|Best Password Managers for Families||Best For||Pricing||More Features|
|Best Mobile App|
|Best All-in-One Bundle|
|Best Introductory Offer|
|Easiest to Use|
|Highest Storage Capacity|
|Best Free Option|
Everyone has different needs and priorities, so it’s impossible to suggest a single password manager for every family. We used four basic factors to compare some of the top providers and help you find the right match for your budget and usage.
Evaluating each platform’s family sharing, pricing, ease of use, and other features should give you a clear idea of its pros and cons. This is how we identified the ten best password managers for families available in 2023.
Naturally, the first thing you should think about when looking for a password manager is how well it facilitates sharing within a family. With the right platform, it should be easy for each member of the family to create new entries and share them with either the entire family or only specific people.
A family password manager only adds a handful of dollars to your monthly budget, but it’s still a good idea to minimize your expenses as much as you can. Even though most password managers for families are paid, we found that KeePassXC is a good choice for families who don’t want to spend any money.
If you’re OK with paying a few dollars per month, you can get a lot more out of a cheap premium platform. Bitwarden was our pick as the most affordable paid option, with an annual rate of slightly less than $40 per year, which works out to about $3.33 per month.
Coordinating five or six different people on a single digital platform is already hard enough on its own. It gets even tougher when you’re navigating family dynamics and trying to explain family sharing to people who may not be quite as technically literate.
A good family password manager makes this process as simple as possible. You should also be able to find support articles explaining how to use the service, and it should be straightforward to get in touch with a customer service agent who can answer any further questions. Don’t underestimate the importance of ease of use when it comes to setting up a family plan.
Finally, you should think about any other features that could be relevant to your experience with a potential password manager. These could vary widely depending on what you’re looking for.
For example, LogMeOnce gives users a full 10 GB of storage with every family plan, which is more than we saw from any of its competitors. If you’re planning to share large files such as photos and videos, LogMeOnce could be your best option.
Most password managers are still available on desktop, but more people are starting to use them on mobile devices. If you’re looking for a mobile password manager for your family in 2023, it’s hard to find a better recommendation than Dashlane. The mobile app has a sleek yet straightforward interface. It’s backed up by excellent review scores of 4.6 out of 5 on Android and 4.8 out of 5 on iOS, with nearly 250,000 total ratings across both platforms.
Pricing is one downside of Dashlane compared to most of the other providers we’ve looked at. Family plans are surprisingly expensive at $8.99 per month for a group of six. Dashlane Family still runs $7.49 per month when paid annually — slightly less than the monthly plan, but still more than the average family password manager. However, Dashlane compensates cost with extra features like 1 GB of storage, automatic password changes, and even a virtual private network (VPN) to help keep your internet traffic secure.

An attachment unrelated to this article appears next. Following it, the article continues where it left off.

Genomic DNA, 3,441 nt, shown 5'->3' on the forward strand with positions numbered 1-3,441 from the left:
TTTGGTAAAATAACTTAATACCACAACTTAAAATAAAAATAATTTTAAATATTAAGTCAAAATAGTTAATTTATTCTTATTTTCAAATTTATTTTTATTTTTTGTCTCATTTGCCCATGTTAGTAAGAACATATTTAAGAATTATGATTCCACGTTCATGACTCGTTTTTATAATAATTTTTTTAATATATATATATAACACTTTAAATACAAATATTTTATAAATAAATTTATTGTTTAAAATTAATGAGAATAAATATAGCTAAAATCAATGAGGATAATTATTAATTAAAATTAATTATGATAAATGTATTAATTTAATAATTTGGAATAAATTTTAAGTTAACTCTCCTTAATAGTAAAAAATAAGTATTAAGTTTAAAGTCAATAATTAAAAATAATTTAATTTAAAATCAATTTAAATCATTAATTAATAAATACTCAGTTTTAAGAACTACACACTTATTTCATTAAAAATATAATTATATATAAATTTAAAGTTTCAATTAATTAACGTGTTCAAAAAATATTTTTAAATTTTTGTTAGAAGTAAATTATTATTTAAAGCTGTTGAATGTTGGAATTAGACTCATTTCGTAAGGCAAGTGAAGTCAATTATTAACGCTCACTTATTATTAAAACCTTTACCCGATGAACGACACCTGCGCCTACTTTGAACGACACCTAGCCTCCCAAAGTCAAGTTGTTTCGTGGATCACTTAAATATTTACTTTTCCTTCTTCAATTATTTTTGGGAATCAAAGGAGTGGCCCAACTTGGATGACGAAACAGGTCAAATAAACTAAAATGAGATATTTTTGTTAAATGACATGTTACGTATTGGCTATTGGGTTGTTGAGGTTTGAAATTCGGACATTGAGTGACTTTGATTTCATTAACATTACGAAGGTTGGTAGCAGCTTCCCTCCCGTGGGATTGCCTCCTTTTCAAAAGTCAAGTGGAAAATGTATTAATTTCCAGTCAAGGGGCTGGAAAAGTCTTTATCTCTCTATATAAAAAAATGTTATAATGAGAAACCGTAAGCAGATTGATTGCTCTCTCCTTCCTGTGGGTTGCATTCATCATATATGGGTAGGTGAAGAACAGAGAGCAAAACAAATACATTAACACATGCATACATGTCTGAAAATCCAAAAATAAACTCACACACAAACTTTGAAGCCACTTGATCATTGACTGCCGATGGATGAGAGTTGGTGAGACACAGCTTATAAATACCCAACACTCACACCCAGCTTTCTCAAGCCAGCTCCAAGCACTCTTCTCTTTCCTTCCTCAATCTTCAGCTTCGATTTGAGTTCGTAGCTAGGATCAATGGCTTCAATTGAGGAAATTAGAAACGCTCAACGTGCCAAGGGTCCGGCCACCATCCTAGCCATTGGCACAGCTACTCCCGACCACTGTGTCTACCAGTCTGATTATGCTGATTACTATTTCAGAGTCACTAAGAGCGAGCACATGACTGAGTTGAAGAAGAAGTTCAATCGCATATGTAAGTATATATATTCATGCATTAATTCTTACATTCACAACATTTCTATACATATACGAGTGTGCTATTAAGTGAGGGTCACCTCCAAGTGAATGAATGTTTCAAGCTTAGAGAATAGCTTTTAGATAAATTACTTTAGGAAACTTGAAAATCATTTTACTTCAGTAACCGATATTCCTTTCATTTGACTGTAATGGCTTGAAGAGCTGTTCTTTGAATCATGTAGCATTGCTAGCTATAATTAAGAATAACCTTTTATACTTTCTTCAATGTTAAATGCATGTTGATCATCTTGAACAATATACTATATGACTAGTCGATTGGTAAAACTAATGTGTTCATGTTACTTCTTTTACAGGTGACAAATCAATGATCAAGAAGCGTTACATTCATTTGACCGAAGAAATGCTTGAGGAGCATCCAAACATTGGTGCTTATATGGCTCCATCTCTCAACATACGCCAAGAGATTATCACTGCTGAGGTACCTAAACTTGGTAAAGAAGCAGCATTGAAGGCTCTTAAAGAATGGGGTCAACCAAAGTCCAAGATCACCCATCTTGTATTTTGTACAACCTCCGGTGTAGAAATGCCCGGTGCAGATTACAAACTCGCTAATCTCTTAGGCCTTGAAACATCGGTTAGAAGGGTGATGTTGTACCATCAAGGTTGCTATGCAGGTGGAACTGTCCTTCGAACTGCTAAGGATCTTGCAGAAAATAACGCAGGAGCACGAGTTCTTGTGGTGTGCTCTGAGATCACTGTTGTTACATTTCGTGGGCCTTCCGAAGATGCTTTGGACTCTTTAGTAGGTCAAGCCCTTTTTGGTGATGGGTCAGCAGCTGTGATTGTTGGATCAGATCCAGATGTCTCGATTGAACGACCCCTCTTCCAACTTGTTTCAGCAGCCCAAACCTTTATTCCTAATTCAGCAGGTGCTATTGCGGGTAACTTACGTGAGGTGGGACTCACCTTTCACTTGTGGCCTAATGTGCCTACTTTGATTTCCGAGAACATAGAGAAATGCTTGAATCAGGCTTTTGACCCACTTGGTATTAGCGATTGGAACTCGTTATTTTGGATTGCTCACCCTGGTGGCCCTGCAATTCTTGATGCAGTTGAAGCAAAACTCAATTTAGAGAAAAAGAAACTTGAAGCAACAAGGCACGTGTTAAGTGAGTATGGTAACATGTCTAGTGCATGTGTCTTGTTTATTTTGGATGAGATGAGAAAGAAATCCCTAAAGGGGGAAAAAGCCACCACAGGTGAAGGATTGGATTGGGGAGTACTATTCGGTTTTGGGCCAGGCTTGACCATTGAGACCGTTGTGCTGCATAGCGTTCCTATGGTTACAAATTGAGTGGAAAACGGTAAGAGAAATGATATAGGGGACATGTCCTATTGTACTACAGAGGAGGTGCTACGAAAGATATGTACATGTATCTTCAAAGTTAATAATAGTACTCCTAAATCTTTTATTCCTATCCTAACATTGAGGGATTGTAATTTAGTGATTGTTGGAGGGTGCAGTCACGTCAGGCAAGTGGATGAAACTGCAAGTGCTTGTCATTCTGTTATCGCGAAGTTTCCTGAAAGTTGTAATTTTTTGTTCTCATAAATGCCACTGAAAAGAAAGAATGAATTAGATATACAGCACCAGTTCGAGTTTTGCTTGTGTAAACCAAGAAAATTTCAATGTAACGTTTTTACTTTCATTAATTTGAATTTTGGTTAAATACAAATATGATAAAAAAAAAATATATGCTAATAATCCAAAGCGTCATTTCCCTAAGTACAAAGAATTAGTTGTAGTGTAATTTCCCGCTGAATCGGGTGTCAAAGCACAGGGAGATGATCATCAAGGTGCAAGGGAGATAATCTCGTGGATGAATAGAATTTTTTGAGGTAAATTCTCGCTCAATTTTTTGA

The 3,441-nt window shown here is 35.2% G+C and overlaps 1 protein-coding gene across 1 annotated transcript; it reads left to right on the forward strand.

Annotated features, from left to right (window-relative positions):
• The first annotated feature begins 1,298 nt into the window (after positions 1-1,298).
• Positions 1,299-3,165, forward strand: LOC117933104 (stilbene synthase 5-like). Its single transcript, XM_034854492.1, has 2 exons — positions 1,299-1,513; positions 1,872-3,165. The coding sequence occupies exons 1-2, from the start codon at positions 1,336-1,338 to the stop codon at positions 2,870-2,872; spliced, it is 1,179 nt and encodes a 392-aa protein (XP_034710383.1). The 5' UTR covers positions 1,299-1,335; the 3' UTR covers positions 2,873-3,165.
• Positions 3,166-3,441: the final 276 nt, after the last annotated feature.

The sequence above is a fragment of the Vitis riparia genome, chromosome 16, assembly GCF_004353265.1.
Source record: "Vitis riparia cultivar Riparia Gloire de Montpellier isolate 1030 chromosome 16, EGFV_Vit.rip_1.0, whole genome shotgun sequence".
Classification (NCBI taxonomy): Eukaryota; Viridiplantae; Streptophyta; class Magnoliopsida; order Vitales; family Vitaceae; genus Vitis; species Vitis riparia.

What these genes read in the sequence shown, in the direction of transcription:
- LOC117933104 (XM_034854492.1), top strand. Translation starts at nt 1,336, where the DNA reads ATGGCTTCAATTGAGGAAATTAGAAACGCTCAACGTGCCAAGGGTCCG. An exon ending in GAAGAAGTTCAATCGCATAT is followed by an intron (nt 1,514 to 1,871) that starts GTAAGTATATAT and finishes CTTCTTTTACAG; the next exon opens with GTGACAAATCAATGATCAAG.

The main reason we chose Dashlane as the top mobile app was its incredibly strong user reviews. Its combined Android/iOS score average was 0.1 higher than what we saw from Bitwarden. While every application inevitably gets at least some criticism, almost every reviewer was happy with Dashlane’s functionality and ease of use.
Securely sharing and storing your passwords is a great way to start taking more control of your cybersecurity. However, dark web monitoring is another crucial aspect of keeping your information safe. The Keeper Family Plus Bundle includes the platform’s password manager as well as file storage and dark web monitoring. With that service, Keeper lets you know whenever one of your passwords is compromised, helping you fix potential weaknesses before they lead to a security breach.
Keeper Family costs $74.99 billed annually, which works out to 11 months at $6.25 and one month at $6.24. Naturally, Keeper has used some creative math to round that down to an advertised rate of “$6.24 per month.” Note that Keeper’s family plans come with private vaults for just five users, compared to six with most other family subscriptions. The Family Plus Bundle with storage and dark web monitoring runs $8.62 per month, paid annually at $103.44.
Keeper Security stands out more for its Family Plus Bundle than anything else, but it also has even better mobile reviews than Dashlane at 4.6 on Android and 4.9 on iOS. Feedback is similarly positive for the desktop version, with many users praising the platform’s customer support.